Rough and tumble play: A function of gender

Research output: Contribution to journalArticle


Investigated rough and tumble play (RTP), a prosocial behavior whose expression and purpose varies as a function of gender, in 43 preschoolers, part of a longitudinal sample (targets), and 86 playmates (partners). A "playroom on wheels" was designed to maximize the amount of RTP displayed in same-sex triads. Observational coding techniques were devised to record various active and verbal behaviors, including a measure of activity level. Results indicate both quantitative and qualitative differences in the behaviors of the male and female triadic groups. Further, a robust sex difference in the amount and intensity of RTP was observed for both targets and partners. Analyses of the behavioral components indicated that RTP was distinct from other dominance-oriented or aggressive behaviors in this age group. A hypothesis concerning differential salience of interpersonal cues is presented to account for these findings, and speculations are made concerning the influence of RTP on subsequent development. (18 ref) (PsycINFO Database Record (c) 2006 APA, all rights reserved).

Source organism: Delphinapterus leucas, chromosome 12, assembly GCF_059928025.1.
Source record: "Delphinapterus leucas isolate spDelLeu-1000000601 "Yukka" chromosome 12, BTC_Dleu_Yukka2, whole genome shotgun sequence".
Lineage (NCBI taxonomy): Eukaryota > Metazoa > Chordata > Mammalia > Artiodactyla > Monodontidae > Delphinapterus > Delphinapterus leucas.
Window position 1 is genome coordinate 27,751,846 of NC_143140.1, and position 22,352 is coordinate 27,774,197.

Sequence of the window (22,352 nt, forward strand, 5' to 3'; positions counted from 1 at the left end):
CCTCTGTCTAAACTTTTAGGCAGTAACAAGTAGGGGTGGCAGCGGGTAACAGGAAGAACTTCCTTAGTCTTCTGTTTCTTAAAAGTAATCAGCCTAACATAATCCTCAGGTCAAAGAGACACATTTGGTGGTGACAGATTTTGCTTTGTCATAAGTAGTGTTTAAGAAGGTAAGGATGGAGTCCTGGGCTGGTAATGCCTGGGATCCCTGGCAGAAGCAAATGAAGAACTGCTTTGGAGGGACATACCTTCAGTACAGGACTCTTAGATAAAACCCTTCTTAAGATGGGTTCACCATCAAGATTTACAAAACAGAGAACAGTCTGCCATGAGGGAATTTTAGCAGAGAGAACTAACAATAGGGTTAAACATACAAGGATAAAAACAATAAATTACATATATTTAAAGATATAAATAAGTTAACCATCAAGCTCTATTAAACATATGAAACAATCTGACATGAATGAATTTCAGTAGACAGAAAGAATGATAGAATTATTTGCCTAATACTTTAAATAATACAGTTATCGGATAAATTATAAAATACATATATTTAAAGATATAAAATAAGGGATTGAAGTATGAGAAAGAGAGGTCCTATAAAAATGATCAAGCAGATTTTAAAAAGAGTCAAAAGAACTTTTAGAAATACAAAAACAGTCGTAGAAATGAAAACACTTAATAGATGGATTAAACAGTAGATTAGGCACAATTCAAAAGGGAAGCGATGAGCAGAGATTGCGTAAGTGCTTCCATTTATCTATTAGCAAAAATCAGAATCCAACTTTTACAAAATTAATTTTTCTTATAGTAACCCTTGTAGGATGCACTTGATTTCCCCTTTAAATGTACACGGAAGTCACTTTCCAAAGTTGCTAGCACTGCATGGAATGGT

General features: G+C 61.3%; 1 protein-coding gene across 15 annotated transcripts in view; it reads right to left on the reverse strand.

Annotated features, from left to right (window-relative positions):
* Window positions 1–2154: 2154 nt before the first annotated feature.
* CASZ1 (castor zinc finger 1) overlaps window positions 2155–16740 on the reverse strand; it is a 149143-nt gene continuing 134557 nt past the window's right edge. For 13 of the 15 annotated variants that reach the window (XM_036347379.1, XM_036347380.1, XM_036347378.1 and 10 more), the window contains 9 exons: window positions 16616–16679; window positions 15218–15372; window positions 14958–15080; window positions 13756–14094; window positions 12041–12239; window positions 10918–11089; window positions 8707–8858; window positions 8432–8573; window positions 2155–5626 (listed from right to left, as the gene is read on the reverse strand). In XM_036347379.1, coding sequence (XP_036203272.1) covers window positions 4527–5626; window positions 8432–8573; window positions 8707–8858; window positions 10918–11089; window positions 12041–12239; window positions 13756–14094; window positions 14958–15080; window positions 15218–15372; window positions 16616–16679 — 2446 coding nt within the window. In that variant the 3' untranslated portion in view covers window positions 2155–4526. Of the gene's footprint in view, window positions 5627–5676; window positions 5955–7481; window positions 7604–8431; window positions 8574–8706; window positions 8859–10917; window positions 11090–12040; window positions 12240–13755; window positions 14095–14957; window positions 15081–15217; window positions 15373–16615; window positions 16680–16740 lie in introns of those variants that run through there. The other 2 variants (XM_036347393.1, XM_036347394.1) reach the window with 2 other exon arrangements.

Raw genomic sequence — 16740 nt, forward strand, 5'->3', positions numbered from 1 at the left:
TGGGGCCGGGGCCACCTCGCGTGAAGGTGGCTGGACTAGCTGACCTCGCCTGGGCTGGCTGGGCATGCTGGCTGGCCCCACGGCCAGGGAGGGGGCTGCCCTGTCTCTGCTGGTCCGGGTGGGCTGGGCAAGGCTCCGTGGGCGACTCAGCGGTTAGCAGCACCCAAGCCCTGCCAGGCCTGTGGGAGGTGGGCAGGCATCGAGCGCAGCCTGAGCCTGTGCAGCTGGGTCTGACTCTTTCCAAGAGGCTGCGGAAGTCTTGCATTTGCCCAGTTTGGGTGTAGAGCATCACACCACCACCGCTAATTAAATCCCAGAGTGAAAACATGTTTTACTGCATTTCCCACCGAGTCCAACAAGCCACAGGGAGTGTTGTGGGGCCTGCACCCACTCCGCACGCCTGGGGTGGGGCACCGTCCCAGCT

Original languageEnglish (US)
Pages (from-to)50-58
Number of pages9
JournalDevelopmental psychology
Issue number1
StatePublished - Jan 1 1981
Externally publishedYes


  • activity level, 4 yr olds
  • aggression &
  • quality of rough &
  • sex differences, amount &
  • tumble play &

ASJC Scopus subject areas

  • Demography
  • Developmental and Educational Psychology
  • Life-span and Life-course Studies

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